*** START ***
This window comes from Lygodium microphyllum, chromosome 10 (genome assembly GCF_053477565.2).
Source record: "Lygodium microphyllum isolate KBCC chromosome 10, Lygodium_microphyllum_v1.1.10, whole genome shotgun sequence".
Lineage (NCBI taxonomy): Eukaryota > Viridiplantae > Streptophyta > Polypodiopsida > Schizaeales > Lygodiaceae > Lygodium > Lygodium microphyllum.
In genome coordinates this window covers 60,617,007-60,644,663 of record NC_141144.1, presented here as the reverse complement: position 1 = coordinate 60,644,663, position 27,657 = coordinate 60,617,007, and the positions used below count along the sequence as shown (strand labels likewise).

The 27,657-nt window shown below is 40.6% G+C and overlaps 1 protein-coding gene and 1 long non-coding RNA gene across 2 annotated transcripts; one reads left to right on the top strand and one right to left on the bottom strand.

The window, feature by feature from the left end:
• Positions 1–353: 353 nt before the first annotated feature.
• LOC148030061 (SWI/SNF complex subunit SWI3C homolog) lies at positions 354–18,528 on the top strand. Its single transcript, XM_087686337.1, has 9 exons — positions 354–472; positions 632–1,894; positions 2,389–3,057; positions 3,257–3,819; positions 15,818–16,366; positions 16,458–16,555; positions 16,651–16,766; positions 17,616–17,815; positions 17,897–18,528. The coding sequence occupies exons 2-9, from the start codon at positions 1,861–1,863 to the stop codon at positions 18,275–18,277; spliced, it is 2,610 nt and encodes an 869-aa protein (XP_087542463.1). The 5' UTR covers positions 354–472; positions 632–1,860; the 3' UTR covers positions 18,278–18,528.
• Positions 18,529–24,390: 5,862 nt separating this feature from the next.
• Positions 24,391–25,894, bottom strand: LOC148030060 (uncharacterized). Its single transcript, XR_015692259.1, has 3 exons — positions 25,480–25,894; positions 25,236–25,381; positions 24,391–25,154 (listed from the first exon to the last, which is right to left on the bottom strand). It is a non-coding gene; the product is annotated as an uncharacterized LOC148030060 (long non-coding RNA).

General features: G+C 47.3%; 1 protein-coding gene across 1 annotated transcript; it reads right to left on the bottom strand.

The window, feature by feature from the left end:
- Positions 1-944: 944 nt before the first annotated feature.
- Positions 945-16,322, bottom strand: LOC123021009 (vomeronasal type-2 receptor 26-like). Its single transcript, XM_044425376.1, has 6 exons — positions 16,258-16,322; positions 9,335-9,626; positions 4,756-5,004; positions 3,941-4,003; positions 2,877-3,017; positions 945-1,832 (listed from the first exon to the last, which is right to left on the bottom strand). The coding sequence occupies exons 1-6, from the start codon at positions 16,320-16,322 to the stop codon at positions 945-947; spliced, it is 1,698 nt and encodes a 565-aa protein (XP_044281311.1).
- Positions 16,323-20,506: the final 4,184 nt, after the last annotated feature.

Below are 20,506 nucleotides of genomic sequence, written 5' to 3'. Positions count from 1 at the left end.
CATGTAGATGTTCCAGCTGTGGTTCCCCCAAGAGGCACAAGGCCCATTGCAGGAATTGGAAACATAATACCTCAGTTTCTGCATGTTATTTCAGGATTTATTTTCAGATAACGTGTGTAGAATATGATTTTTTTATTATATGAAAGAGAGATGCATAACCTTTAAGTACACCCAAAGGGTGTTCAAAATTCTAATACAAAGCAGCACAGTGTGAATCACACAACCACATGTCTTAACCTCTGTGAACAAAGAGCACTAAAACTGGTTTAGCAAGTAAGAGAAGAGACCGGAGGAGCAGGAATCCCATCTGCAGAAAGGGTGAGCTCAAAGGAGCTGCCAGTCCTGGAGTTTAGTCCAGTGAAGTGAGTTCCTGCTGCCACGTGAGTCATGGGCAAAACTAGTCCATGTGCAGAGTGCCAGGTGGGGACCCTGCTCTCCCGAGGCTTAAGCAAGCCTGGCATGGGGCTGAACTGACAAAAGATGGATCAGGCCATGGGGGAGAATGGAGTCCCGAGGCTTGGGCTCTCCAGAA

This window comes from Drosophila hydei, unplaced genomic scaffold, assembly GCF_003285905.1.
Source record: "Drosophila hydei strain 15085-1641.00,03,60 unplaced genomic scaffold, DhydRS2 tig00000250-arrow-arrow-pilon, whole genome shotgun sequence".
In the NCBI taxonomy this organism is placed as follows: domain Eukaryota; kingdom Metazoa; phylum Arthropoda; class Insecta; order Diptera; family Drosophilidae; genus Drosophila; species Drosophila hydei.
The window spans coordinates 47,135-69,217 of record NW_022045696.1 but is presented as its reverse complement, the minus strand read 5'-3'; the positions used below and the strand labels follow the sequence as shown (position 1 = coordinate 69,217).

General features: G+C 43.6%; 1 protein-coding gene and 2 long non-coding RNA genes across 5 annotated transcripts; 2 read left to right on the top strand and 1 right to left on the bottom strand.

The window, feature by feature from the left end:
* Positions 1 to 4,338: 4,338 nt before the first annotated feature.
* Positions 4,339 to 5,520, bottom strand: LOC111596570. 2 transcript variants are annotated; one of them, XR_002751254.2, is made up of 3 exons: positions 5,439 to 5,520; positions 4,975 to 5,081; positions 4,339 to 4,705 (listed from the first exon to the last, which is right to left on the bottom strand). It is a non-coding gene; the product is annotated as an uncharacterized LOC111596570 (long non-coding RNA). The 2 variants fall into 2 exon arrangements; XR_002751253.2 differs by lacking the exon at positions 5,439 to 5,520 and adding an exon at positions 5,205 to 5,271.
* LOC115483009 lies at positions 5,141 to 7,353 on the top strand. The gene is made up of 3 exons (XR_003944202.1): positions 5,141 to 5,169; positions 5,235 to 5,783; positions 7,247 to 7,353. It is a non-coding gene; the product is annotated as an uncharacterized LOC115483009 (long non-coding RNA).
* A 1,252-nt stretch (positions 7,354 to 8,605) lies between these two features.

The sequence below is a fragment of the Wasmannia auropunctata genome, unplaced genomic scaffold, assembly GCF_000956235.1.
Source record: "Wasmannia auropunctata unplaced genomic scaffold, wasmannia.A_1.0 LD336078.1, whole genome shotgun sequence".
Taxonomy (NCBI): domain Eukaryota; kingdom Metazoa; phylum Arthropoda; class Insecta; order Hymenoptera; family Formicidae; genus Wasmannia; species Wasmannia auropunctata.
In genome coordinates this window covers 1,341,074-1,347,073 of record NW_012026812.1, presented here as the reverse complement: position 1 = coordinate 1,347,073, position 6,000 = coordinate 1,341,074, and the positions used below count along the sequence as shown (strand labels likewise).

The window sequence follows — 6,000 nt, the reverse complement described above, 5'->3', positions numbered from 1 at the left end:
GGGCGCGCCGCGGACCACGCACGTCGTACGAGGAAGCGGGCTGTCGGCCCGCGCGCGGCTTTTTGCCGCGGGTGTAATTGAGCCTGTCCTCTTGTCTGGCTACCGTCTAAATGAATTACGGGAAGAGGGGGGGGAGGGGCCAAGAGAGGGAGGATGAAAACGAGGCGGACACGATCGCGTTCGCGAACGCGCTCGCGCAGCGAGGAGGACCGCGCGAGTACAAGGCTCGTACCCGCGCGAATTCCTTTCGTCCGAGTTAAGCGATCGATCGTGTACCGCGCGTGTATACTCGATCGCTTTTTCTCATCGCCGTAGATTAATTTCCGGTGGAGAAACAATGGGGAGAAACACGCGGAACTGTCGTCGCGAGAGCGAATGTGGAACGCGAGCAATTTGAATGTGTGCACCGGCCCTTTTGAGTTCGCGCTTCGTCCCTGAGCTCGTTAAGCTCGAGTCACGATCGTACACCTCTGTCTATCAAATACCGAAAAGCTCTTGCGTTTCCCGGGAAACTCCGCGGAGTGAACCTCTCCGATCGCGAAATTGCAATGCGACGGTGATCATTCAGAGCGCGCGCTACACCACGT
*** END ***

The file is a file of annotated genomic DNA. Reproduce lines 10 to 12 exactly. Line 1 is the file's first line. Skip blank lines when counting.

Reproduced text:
• Positions 24,391–25,894, bottom strand: LOC148030060 (uncharacterized). Its single transcript, XR_015692259.1, has 3 exons — positions 25,480–25,894; positions 25,236–25,381; positions 24,391–25,154 (listed from the first exon to the last, which is right to left on the bottom strand). It is a non-coding gene; the product is annotated as an uncharacterized LOC148030060 (long non-coding RNA).

General features: G+C 47.3%; 1 protein-coding gene across 1 annotated transcript; it reads right to left on the bottom strand.

The window, feature by feature from the left end: